By Catherine Powers
As most auto lenders probably know by now, the CFPB has identified auto loan servicing as high risk and has begun a new supervisory approach - prioritized assessments (PAs) or targeted exams - in the sector. PAs were developed in response to COVID-19’s impact on consumers and the consumer financial market.
What is a Prioritized Assessment and will auto servicers be targeted?
In short, PAs are higher-level exams that operate in markets that “pose elevated risk of consumer harm due to pandemic related issues.” See the CFPB’s FAQ on PAs here. This may seem confusing to auto servicers since the CFPB issued guidance at the onset of COVID-19 which seemed to suggest awareness of the impact the crisis was having on lenders and consumers. Many read that guidance as flexibility on the part of the Bureau.
However, CFPB supervisory staff in recent webinars seems to be striking a more forceful tone in outlining how PAs will be used and the markets that would be targeted, including auto. One thing is clear: the scope of PAs is much narrower and focused on pandemic-related consumer risk where there are instances of job loss, reduced income, or inability to make loan payments. This enables the CFPB to cover more ground (read: expands oversight to a much larger group of lenders and markets, including auto).
What does this mean for auto loan servicers?
Financial institutions have already begun receiving targeted requests seeking, for example, data and information on how they are assisting consumers, operational challenges faced as the result of COVID-19, and changes that have been made to compliance management systems. CFPB supervisory staff is expected to use that information to assess compliance risks both to the lender and the consumer. With that high-level assessment, the CFPB will determine next steps for that entity, and potentially the sector as a whole.
Auto lenders should prepare themselves for a targeted focus on debt restructuring and workouts, collections / FDCPA, repossessions and other potential risks to consumers or violations of Federal consumer financial law.
What can auto servicers do now to be prepared?
At the beginning of the pandemic, there was simply no playbook to prepare lenders for their pandemic response. Sparse and conflicting guidance did little to ensure that decisions made did not expose the lender to inherent risk and liability. With 7 months of this pandemic behind us, there are steps servicers can take to improve compliance and prepare for a CFPB prioritized assessment.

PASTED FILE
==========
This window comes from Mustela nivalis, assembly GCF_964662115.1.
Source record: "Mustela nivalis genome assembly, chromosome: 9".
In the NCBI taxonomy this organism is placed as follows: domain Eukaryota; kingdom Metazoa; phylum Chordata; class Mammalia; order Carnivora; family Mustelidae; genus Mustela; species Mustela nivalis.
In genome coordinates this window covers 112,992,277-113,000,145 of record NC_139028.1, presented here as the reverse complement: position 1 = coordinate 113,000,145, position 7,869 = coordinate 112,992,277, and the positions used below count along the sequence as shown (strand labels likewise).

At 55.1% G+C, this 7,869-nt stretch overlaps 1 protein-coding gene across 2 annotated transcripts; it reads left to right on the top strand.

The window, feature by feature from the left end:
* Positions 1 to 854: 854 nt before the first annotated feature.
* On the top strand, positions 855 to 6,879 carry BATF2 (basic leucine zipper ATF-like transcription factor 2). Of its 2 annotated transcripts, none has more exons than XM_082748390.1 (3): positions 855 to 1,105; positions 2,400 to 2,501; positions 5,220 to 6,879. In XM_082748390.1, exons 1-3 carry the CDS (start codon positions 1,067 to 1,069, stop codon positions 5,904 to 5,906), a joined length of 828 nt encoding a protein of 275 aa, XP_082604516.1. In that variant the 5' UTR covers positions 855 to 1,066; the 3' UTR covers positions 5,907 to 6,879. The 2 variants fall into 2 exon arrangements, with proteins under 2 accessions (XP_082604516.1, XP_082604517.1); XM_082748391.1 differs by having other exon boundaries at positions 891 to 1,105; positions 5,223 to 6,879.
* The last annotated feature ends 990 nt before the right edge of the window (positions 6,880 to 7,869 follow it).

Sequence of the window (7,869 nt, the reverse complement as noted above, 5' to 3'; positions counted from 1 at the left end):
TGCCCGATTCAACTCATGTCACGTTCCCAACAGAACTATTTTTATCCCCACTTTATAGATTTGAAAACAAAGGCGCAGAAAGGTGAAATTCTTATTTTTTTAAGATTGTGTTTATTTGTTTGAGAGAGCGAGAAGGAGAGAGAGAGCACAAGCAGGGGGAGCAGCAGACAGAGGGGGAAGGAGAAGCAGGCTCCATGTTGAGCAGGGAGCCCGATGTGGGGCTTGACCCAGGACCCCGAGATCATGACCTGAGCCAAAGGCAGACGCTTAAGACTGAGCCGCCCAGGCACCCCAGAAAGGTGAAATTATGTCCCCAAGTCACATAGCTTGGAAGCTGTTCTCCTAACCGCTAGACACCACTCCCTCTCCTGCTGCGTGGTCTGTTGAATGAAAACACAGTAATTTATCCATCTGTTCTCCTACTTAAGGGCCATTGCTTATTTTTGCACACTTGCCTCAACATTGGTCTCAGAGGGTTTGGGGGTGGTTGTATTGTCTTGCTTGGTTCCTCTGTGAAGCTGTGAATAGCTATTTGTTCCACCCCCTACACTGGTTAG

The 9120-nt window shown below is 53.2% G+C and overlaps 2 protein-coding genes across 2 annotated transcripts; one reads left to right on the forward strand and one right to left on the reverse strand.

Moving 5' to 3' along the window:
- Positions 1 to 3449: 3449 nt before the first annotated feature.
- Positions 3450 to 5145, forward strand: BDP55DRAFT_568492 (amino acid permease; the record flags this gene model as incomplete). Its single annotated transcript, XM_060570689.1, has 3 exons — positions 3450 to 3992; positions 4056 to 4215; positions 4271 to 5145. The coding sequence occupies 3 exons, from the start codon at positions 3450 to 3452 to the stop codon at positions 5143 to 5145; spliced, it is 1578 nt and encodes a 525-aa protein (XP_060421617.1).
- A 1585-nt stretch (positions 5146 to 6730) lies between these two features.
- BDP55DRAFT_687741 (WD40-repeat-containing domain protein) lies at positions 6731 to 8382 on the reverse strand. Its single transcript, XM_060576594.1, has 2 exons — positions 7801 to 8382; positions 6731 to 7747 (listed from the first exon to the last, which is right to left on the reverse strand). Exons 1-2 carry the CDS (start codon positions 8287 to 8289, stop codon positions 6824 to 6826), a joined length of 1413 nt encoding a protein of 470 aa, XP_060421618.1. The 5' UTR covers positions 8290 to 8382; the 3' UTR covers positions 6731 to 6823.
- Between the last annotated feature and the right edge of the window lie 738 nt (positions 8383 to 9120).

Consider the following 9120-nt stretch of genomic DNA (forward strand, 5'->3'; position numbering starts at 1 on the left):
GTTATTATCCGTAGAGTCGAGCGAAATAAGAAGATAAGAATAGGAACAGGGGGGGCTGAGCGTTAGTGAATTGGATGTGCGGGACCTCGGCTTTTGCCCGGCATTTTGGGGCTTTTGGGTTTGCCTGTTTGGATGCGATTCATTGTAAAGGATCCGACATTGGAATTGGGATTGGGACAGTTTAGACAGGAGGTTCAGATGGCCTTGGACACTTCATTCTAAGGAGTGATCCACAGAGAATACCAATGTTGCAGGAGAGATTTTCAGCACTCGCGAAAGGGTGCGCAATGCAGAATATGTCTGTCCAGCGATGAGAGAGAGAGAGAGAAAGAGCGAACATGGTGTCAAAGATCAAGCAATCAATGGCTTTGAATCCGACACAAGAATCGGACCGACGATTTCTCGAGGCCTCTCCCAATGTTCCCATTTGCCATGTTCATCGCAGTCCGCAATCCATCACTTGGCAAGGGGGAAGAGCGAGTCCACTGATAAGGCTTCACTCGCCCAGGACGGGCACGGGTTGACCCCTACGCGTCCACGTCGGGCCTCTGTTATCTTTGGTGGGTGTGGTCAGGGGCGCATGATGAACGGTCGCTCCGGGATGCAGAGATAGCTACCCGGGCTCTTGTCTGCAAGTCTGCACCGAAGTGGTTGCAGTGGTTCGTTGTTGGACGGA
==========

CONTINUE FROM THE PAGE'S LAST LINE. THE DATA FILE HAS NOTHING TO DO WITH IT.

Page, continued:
Well-documented support for an auto loan servicer’s activities and a course of conduct, whether done in real time or through a more recent audit, could go a long way to ensure the CPFB, and other regulators, that decisions were not arbitrarily made.
Here are some land mines that can lead to an expensive remediation.
Debt restructuring / Workouts
Are the debt restructuring/workout options formal or informal options to borrowers in default or at risk of default? This includes extensions, deferrals, repayment plans and other repayment options.
What are the policies and procedures for workouts, including disclosures about requirements, terms, fees or other consequences (e.g. decreased credit score) when providing workout options to borrowers.
What was the process for borrowers to apply for available workout options along with eligibility requirements for each option.
How were the possible workout options communicated to borrowers? Or were they?
How did the servicer determine what workout option(s) it offered borrowers, if any, and were they consistently offered to all borrowers in similar situations?
Was the consumer, in fact, in default and and were all amounts due correct and consistently communicated?
Were there consumer complaints about whose vehicles were repossessed in the prior year or are currently in the process of repossession?
With regard to subprime borrowers, were there any repossession-related complaints related to GPS-enabled starter interrupt devices (SID) that created risk to consumers or otherwise violated the law?
What are the SID policies and procedures and were SIDs used in accordance with the disclosures?
Did the servicer that repossessed a vehicle owned by a consumer comply with the terms of a workout agreement?
While this is not an exhaustive list, and does not include collections land mines to watch out for as moratoriums lift (next blog), it’s a big step in the right direction.
We can help in two ways:
2. We have decades of experience responding to compliance assessments and regulatory examinations in loan servicing and collections. Set up a time with our compliance team by emailing email@example.com to see how we can help you identify and remediate compliance exposure.
Our compliance experts have managed several hundred internal exceptions, audit findings, class actions and consent order activity and have extensive experience with State and Federal regulatory agencies
Over the next few quarters, we'll be covering the most important compliance issues to help servicers navigate this recession.